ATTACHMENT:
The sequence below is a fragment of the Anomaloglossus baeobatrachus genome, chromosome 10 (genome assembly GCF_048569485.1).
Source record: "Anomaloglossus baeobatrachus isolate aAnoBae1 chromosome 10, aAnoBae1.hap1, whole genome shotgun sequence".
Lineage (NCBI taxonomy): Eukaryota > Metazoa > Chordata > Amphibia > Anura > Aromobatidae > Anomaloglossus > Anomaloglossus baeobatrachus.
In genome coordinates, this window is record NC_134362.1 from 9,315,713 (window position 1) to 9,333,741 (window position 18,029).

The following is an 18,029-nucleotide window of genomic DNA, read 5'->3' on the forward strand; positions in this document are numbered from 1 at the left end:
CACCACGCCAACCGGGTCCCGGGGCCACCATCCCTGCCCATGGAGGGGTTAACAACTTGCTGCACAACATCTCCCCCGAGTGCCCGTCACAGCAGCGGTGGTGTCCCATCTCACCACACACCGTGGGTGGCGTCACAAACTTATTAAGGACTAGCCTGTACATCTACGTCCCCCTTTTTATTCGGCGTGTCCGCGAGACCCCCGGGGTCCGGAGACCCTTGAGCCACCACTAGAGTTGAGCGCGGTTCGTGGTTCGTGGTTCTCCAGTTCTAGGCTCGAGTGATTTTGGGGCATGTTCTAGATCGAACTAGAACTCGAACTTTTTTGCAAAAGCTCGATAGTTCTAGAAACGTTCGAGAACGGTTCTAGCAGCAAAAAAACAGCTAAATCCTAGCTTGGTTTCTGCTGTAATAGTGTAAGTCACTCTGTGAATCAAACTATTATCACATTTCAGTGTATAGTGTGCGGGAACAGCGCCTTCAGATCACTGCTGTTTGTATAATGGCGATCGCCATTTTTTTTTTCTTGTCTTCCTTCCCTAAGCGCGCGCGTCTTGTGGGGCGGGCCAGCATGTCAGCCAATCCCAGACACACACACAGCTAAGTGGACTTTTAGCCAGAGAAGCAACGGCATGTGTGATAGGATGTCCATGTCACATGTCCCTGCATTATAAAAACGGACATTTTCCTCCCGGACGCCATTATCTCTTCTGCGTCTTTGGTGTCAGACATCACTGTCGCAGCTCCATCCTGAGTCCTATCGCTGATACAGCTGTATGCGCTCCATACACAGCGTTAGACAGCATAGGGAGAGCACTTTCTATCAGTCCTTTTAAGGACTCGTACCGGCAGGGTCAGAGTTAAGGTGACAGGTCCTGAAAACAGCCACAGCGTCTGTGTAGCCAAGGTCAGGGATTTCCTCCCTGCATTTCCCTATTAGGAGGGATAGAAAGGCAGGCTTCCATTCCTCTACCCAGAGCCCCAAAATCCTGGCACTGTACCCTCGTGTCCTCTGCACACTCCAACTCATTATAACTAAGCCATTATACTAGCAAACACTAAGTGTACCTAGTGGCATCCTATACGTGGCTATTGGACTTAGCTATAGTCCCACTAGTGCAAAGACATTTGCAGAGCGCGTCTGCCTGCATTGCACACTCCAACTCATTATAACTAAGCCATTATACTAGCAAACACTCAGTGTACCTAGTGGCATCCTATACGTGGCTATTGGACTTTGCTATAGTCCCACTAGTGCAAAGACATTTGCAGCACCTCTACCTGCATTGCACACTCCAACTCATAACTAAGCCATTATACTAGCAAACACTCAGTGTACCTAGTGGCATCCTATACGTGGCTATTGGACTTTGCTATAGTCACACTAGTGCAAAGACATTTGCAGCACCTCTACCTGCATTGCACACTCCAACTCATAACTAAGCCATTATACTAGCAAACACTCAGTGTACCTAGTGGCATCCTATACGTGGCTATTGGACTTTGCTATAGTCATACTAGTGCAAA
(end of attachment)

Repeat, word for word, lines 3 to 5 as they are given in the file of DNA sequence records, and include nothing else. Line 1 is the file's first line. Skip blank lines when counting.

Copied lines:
Lineage (NCBI taxonomy): Eukaryota > Metazoa > Chordata > Amphibia > Anura > Aromobatidae > Anomaloglossus > Anomaloglossus baeobatrachus.
In genome coordinates, this window is record NC_134362.1 from 9,315,713 (window position 1) to 9,333,741 (window position 18,029).

The following is an 18,029-nucleotide window of genomic DNA, read 5'->3' on the forward strand; positions in this document are numbered from 1 at the left end: